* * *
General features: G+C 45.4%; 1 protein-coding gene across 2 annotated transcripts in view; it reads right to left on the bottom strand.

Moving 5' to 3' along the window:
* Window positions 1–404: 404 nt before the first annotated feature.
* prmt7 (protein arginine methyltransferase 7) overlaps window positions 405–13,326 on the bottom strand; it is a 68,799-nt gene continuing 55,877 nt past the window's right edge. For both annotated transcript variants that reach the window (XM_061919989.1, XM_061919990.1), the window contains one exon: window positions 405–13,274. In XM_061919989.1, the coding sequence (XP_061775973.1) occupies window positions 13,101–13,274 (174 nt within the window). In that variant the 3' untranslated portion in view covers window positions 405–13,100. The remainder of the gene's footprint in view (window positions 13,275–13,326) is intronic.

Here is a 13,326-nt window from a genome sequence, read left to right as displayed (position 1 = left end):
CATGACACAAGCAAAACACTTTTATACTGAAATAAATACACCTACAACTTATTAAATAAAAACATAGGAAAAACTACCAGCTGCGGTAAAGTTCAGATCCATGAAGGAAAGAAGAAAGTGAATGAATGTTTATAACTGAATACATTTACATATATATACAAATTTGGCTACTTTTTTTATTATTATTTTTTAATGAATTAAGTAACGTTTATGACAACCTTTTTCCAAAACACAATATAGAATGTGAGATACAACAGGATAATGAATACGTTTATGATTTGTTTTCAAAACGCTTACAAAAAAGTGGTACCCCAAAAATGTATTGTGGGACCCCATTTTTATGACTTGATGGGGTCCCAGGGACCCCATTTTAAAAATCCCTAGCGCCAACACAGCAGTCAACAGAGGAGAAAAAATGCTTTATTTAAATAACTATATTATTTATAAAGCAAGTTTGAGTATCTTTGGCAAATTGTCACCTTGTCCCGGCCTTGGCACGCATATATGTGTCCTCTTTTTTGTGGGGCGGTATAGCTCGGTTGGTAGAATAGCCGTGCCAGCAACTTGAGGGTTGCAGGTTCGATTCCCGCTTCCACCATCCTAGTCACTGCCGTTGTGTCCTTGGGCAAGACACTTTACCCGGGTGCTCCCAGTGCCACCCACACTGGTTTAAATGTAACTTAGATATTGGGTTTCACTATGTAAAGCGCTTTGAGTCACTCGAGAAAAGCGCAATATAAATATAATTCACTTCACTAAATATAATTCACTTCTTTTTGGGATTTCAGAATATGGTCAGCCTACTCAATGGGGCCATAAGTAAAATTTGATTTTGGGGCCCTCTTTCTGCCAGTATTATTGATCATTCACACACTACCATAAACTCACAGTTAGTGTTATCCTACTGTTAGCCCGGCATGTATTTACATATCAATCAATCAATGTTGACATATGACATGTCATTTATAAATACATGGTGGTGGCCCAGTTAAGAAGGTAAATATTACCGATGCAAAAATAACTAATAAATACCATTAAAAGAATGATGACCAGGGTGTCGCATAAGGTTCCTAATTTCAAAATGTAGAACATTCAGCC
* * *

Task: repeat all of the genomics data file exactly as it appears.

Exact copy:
General features: G+C 45.4%; 1 protein-coding gene across 2 annotated transcripts in view; it reads right to left on the bottom strand.

Moving 5' to 3' along the window:
* Window positions 1–404: 404 nt before the first annotated feature.
* prmt7 (protein arginine methyltransferase 7) overlaps window positions 405–13,326 on the bottom strand; it is a 68,799-nt gene continuing 55,877 nt past the window's right edge. For both annotated transcript variants that reach the window (XM_061919989.1, XM_061919990.1), the window contains one exon: window positions 405–13,274. In XM_061919989.1, the coding sequence (XP_061775973.1) occupies window positions 13,101–13,274 (174 nt within the window). In that variant the 3' untranslated portion in view covers window positions 405–13,100. The remainder of the gene's footprint in view (window positions 13,275–13,326) is intronic.

Here is a 13,326-nt window from a genome sequence, read left to right as displayed (position 1 = left end):
CATGACACAAGCAAAACACTTTTATACTGAAATAAATACACCTACAACTTATTAAATAAAAACATAGGAAAAACTACCAGCTGCGGTAAAGTTCAGATCCATGAAGGAAAGAAGAAAGTGAATGAATGTTTATAACTGAATACATTTACATATATATACAAATTTGGCTACTTTTTTTATTATTATTTTTTAATGAATTAAGTAACGTTTATGACAACCTTTTTCCAAAACACAATATAGAATGTGAGATACAACAGGATAATGAATACGTTTATGATTTGTTTTCAAAACGCTTACAAAAAAGTGGTACCCCAAAAATGTATTGTGGGACCCCATTTTTATGACTTGATGGGGTCCCAGGGACCCCATTTTAAAAATCCCTAGCGCCAACACAGCAGTCAACAGAGGAGAAAAAATGCTTTATTTAAATAACTATATTATTTATAAAGCAAGTTTGAGTATCTTTGGCAAATTGTCACCTTGTCCCGGCCTTGGCACGCATATATGTGTCCTCTTTTTTGTGGGGCGGTATAGCTCGGTTGGTAGAATAGCCGTGCCAGCAACTTGAGGGTTGCAGGTTCGATTCCCGCTTCCACCATCCTAGTCACTGCCGTTGTGTCCTTGGGCAAGACACTTTACCCGGGTGCTCCCAGTGCCACCCACACTGGTTTAAATGTAACTTAGATATTGGGTTTCACTATGTAAAGCGCTTTGAGTCACTCGAGAAAAGCGCAATATAAATATAATTCACTTCACTAAATATAATTCACTTCTTTTTGGGATTTCAGAATATGGTCAGCCTACTCAATGGGGCCATAAGTAAAATTTGATTTTGGGGCCCTCTTTCTGCCAGTATTATTGATCATTCACACACTACCATAAACTCACAGTTAGTGTTATCCTACTGTTAGCCCGGCATGTATTTACATATCAATCAATCAATGTTGACATATGACATGTCATTTATAAATACATGGTGGTGGCCCAGTTAAGAAGGTAAATATTACCGATGCAAAAATAACTAATAAATACCATTAAAAGAATGATGACCAGGGTGTCGCATAAGGTTCCTAATTTCAAAATGTAGAACATTCAGCC